Thursday, July 15, 2010

can't get over it

This is my current favourite - oh, how I love to hate it.
Ok, I don't take compelling pictures (yet!)... so FYI, this ad is for Australia and it says "Arrived planning to see the whole country. Departed still trying to get over Uluru".
The picture is of some soppy white person looking sentimentally at Uluru while the sun rises or sets or is photo-shopped in. (I at first thought it was some hippy guy with long hair but longer scrutiny reveals it's a woman - I think the ambiguity is probably deliberate... as per the Stop sign by committee, they're probably targeting women... but also men, secondarily.)
Three things we can learn from this ad:
1. White people have no spirituality of their own.
2. White people can fufill their spiritual needs by hopping on a plane and spending lots of money to use the spiritual channels of Indigenous Australians (who are of course, very very spiritual - as seen in Australia! when - spoiler alert - that cute little Aborigine boy stops all the cattle jumping off a cliff by singing to them).
3. Australia is culturally sensitive now, note the use of "Uluru" not "Ayers Rock". It's one big happy, non-exploitative multicultural country.
In other news, the local council no longer feels the needs to fund services for Mutitjulu, a poverty stricken Indigenous community at the base of Uluru.

9 comments:

  1. Ad for Aussie boat refugees:
    "ARRIVED planning to hide in the COUNTRY
    DEPORTED still trying to get over Christmas Island"

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  2. Good one Jan ban!

    'Still trying to get over' is the dodgy ambiguity for me; either they weren't allowed to climb it because of the fuss about it being sacred, or they couldn't get over the fact they had travelled thousands of kms to see what is simply a big rock in the desert.

    Aside: I don't like the design; there is no sense in the font sizing and highlighting that I can make out, and words need rethink.

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  3. Excellent points from both!! (although Andrew, I think the "fuss" is totally justified, and one person's big rock is another's sacred site) I'm going to have to up my game to keep within cooee of the cleverness of my readership.

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  4. Never mentioned lack of justification, only that maybe they were trying to get over their frustration at lack of climbability.... although its true; in my opinion it is unjustified; I think it can be easy to move too far in defence of a downtrodden people and culture. Actually on second thoughts not sure.. I think I would certainly not walk on the rock if it upset anyone, and it must be hot anyway, but I would think it was stupid all the same.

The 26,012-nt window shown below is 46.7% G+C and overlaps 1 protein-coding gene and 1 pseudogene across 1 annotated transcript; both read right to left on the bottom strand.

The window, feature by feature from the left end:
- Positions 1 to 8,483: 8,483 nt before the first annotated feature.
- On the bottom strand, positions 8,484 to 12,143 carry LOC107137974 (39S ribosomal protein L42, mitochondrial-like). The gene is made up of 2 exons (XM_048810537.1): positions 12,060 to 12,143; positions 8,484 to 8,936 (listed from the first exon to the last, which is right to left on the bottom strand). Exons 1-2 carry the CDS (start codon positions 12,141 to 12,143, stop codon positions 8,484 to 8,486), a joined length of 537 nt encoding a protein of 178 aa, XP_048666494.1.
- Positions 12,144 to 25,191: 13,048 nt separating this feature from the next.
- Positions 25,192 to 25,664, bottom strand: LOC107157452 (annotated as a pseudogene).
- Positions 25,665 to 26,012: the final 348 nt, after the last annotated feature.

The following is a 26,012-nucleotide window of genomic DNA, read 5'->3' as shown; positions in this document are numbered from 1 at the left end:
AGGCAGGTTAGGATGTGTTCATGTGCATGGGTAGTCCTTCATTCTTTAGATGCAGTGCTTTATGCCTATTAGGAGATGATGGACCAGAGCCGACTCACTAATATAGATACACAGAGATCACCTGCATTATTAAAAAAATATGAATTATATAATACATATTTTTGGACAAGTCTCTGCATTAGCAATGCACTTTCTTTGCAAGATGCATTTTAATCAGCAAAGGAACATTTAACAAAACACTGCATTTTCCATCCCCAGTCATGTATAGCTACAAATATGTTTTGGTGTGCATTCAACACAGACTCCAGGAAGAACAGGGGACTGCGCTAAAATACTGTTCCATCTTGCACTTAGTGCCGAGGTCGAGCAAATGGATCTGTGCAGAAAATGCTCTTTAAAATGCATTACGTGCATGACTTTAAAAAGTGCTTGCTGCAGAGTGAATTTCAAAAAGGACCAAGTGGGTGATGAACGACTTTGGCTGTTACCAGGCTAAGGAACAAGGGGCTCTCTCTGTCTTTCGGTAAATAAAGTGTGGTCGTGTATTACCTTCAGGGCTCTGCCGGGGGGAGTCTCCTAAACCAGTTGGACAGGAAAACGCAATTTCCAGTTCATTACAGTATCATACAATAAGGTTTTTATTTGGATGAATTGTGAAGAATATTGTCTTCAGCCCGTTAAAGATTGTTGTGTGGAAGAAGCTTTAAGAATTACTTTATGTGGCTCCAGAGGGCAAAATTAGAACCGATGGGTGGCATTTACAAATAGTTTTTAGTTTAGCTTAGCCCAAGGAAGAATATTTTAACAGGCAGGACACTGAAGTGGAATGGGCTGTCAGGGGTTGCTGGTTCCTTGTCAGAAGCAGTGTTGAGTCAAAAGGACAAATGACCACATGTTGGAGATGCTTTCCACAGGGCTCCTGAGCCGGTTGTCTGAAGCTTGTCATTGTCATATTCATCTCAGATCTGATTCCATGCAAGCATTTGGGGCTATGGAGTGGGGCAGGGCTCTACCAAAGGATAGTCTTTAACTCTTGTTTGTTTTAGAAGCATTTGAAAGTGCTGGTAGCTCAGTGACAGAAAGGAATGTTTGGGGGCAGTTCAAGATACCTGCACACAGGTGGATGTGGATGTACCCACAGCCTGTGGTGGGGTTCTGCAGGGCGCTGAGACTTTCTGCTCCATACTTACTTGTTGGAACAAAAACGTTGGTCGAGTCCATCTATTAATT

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  5. oh - there's also another pun: trying to get over as in trying to climb up one side and down the other :-) I guess we'll have to agree to disagree re the defence of the downtrodden.... as for 'stupid'? Dude! I'm embarrassed of you. Here is not the appropriate forum - your cultural awareness programme will have to restart next we meet.

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  6. Sorry if I embarrass you but surely you have some sort of limit.. if I tell you that its important for me you don't climb mount eden, and you respected me enough not to do it, dont pretend there wouldnt be a little voice in your head saying 'this is stupid, come on andy there is a nice view up there, and I think you only started claiming this belief to win an argument'... yet being honest that wouldn't occur to you in australia? Or is the answer that you too suffer from the 'White people have no spirituality' but other peoples beliefs are valid problem :)?

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  7. Dude, I don't go into the Mt Eden crater, nor do I get drunk in churches, nor do I speak loudly during theatrical performances, nor do I ridicule you for running marathons *for no particular reason*. Nor do I think any of the above is stupid. These particular beliefs are not just made up to 'win an argument'. It's a matter of respect. ok I really have to go and do some work now! :-)

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  8. Yes good point.. I should have said, 'don't agree with those beliefs and think they lack scientific merit'. I don't think its stupid, very sorry, I was trying to see how you deal with religion, something I assume you don't buy into much, and I spose the answer is live and let live until it gets too awkward... I have to assume that the examples youve given don't really impede your lifestyle much. Rules regarding theatrical performances are there for practical reasons, don't know about the others.

    Have found a lot of cultural issues unexpectedly over here in Spain. Very rude to walk in bare feet, a little rude to walk down the street while eating, very rude to wear bathing costume into bar or cafe, even if it is right next to beach, rude in some situations to walk topless on street for men (certainly more than NZ), always for women. Forgive me for having the occasional 'this is stupid' mumble to myself.

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  9. sweet as :-) thanks dude xx

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